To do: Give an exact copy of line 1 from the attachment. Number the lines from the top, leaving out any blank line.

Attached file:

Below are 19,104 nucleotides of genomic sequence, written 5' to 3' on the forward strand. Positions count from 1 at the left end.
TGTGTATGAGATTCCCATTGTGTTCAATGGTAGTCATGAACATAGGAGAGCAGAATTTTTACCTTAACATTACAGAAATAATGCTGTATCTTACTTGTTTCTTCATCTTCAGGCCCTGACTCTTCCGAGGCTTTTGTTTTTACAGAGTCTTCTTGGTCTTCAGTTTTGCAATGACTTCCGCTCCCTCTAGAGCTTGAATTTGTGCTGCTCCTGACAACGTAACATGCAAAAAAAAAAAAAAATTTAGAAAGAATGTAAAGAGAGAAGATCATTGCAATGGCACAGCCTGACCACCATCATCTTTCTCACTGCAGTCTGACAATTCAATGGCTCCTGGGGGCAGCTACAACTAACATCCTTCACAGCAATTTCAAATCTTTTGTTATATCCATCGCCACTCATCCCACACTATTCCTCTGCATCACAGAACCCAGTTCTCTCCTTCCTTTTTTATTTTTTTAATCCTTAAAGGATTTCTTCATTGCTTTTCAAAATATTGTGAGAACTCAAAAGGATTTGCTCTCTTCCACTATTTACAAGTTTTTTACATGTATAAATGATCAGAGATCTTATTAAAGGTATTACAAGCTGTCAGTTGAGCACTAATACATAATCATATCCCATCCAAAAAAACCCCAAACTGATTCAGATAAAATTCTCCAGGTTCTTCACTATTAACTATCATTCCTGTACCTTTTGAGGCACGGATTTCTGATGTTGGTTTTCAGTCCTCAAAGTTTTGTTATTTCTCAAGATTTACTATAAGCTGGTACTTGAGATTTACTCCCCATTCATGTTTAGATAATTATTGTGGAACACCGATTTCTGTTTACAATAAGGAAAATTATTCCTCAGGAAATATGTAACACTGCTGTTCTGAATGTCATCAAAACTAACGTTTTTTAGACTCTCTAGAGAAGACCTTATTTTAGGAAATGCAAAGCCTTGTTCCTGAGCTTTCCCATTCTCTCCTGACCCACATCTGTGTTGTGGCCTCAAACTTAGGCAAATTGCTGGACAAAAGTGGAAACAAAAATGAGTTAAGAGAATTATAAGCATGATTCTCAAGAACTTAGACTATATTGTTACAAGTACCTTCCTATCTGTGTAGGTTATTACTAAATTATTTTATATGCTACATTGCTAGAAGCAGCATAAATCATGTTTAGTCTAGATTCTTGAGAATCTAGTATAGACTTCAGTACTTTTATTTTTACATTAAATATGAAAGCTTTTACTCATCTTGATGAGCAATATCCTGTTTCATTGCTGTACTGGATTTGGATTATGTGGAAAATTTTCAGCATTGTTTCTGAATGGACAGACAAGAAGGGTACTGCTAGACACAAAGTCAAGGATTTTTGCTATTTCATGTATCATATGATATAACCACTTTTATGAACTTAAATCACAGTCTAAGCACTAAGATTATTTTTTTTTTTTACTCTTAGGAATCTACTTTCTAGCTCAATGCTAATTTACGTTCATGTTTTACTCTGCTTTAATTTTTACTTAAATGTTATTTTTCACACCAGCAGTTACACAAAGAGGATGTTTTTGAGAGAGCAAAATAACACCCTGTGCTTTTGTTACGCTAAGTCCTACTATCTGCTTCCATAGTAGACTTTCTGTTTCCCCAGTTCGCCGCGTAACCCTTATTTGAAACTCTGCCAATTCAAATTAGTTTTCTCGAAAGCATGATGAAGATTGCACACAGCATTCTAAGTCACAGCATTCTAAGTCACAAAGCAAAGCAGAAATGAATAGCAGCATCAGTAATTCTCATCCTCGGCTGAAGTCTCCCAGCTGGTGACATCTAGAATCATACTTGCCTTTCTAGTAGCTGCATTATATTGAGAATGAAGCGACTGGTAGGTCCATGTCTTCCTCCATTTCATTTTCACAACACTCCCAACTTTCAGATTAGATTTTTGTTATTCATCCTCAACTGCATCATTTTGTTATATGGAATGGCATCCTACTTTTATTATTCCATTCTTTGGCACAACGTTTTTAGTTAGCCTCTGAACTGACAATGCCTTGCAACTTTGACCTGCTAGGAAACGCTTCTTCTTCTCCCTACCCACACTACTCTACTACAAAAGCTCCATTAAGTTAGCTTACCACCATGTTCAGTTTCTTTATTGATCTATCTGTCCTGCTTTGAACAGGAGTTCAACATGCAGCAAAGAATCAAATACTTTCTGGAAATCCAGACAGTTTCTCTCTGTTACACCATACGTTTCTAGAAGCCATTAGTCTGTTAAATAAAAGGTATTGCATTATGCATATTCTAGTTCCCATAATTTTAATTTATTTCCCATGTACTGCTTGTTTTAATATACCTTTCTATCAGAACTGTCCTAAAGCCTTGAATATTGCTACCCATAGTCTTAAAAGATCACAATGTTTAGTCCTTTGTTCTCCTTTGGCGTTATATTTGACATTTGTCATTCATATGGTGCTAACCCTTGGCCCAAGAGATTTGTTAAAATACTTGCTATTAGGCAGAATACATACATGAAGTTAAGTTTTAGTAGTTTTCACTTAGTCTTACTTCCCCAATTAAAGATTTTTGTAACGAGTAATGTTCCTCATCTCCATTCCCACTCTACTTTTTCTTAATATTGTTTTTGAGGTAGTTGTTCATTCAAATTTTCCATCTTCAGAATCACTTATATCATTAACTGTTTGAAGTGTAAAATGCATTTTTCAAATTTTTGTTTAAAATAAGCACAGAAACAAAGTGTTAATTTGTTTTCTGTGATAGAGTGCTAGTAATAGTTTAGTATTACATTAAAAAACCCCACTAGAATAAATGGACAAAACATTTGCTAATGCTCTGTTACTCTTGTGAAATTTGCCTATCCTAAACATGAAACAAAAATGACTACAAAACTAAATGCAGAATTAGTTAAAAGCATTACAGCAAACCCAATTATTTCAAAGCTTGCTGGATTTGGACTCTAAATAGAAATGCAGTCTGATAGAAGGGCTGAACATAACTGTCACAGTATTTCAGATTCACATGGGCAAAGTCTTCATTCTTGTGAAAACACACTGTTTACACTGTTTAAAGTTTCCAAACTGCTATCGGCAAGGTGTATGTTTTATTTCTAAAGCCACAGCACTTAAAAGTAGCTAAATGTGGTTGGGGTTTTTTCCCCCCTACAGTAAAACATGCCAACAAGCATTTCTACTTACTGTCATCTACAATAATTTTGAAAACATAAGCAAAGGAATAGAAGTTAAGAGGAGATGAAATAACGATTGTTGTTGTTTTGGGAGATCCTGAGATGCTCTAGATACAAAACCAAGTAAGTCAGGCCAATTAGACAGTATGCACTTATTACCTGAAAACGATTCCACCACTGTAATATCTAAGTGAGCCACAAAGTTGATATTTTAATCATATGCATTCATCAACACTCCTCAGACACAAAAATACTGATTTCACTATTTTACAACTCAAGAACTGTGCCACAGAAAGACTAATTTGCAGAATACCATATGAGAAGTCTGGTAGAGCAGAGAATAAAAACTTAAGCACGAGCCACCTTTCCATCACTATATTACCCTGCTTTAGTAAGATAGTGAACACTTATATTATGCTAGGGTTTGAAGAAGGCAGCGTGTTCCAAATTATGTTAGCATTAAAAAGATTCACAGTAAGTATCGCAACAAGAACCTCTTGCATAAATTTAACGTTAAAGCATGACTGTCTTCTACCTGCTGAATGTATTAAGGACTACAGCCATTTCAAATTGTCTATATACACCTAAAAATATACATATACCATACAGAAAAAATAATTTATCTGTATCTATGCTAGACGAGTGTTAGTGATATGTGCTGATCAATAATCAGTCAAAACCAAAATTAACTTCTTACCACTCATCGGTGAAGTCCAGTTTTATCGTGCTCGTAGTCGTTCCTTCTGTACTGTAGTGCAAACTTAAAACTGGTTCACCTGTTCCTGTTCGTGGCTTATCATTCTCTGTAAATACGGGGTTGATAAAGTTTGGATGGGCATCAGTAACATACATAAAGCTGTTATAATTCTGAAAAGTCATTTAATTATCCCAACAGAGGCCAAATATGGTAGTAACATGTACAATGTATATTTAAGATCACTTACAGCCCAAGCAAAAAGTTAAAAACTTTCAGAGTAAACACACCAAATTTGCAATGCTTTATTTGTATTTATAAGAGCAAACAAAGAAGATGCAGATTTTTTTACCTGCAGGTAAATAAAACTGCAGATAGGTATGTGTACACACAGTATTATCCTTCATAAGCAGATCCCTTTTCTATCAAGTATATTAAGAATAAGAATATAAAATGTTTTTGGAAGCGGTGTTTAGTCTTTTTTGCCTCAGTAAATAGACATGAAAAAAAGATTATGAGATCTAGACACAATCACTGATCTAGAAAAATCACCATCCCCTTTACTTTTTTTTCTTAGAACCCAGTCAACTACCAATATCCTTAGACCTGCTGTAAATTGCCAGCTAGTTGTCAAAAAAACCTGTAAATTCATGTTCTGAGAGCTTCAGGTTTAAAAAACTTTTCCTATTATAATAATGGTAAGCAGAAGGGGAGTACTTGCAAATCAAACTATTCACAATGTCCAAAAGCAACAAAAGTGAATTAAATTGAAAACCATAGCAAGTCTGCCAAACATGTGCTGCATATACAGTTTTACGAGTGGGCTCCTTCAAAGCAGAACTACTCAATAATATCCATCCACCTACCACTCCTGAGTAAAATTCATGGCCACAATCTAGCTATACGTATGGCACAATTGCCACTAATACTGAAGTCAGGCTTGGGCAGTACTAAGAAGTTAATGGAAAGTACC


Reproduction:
Below are 19,104 nucleotides of genomic sequence, written 5' to 3' on the forward strand. Positions count from 1 at the left end.